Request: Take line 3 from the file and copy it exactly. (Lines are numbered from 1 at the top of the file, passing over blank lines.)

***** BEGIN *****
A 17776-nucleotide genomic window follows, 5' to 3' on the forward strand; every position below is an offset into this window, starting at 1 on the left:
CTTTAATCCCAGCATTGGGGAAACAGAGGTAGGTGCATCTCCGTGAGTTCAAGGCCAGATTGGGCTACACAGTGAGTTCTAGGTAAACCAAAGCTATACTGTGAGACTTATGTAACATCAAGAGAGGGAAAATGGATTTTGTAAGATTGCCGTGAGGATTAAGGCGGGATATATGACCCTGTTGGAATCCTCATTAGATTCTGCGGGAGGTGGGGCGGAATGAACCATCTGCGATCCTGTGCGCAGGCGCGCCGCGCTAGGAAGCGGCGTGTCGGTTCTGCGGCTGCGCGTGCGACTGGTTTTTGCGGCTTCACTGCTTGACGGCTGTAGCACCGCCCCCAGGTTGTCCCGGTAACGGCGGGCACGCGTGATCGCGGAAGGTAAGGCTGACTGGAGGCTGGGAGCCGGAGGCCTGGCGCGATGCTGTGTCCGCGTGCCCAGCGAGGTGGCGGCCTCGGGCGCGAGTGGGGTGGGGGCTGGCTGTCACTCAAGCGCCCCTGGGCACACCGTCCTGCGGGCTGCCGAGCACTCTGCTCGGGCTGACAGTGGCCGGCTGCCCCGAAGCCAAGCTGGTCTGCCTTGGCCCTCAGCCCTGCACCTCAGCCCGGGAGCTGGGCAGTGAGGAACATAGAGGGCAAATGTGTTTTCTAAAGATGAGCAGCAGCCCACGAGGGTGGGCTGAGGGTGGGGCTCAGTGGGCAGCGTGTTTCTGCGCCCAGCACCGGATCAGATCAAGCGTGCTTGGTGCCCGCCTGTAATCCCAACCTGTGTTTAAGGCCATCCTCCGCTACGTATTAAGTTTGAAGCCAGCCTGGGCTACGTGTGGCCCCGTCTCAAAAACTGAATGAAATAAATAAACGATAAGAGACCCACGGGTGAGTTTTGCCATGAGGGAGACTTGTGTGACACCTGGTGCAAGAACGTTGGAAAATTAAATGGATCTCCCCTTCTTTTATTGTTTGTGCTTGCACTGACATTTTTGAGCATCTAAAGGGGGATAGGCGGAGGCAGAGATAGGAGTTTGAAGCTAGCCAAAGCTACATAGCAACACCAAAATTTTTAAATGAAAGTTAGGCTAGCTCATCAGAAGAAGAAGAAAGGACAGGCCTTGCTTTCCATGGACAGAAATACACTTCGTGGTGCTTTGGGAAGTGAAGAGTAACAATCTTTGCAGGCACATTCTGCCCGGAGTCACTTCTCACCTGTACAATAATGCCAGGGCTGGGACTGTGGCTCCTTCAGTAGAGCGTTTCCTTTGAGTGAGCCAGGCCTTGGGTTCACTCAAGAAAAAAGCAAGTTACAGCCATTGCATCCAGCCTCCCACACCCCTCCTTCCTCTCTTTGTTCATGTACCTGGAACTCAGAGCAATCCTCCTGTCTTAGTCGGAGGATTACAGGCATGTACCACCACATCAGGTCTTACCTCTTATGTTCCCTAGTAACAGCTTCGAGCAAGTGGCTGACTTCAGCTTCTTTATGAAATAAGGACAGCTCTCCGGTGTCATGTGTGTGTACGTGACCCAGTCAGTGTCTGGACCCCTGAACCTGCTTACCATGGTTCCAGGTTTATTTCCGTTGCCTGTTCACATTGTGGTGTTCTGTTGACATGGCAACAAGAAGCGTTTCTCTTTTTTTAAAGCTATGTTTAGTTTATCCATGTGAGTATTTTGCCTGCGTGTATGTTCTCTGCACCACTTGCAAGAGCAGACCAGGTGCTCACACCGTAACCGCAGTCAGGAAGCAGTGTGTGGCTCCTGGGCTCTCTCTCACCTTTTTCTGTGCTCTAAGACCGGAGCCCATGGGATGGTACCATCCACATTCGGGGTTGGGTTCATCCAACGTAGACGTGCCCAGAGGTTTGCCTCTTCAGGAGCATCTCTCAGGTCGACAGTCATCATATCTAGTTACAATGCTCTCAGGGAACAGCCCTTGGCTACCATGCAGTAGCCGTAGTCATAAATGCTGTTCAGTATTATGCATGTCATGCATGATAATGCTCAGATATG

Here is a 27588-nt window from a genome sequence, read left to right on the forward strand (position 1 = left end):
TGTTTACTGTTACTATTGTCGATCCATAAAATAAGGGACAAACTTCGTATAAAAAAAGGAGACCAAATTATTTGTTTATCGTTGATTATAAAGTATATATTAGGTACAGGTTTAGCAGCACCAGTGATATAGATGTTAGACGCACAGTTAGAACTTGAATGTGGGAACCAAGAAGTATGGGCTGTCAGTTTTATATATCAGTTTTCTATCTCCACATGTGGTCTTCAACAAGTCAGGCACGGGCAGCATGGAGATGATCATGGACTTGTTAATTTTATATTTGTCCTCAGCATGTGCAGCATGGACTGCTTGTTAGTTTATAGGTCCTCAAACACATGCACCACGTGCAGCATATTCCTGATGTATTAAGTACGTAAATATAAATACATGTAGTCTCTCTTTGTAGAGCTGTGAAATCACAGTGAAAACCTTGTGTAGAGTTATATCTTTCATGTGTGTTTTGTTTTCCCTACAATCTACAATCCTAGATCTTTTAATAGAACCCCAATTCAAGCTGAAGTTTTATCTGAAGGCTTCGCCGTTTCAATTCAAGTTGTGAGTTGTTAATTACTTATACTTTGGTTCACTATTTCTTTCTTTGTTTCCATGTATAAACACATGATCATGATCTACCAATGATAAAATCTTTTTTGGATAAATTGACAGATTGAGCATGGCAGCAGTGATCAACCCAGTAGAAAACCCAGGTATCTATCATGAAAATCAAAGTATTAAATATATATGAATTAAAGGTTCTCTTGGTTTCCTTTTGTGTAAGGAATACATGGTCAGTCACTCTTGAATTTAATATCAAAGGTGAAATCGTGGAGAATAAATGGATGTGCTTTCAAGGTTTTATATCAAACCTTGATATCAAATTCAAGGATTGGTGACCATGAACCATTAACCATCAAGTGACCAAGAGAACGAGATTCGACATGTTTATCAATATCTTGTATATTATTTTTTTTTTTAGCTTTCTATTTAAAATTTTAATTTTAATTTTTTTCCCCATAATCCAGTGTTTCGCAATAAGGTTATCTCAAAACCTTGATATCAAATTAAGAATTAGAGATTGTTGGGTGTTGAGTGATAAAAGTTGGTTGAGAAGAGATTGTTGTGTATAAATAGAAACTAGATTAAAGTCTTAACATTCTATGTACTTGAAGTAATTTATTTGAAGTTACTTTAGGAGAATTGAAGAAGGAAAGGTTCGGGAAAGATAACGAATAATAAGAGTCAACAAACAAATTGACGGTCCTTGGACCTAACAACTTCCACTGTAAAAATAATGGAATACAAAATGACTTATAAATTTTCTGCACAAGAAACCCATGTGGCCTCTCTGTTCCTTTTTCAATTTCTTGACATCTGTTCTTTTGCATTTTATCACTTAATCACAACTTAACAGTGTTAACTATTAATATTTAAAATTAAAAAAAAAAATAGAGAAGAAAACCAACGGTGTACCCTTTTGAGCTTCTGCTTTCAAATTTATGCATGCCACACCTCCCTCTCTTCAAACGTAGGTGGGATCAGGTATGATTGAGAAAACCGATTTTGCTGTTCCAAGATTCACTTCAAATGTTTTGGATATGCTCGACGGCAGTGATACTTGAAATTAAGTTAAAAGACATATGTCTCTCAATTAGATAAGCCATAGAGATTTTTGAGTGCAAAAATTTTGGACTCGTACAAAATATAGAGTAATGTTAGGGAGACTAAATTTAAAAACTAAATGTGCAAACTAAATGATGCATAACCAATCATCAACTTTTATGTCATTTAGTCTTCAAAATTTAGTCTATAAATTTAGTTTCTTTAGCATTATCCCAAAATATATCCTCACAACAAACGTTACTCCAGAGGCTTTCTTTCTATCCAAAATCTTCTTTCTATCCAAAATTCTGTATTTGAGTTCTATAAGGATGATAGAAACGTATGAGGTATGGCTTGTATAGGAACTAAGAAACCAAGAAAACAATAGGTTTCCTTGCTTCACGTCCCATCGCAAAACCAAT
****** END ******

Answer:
Here is a 27588-nt window from a genome sequence, read left to right on the forward strand (position 1 = left end):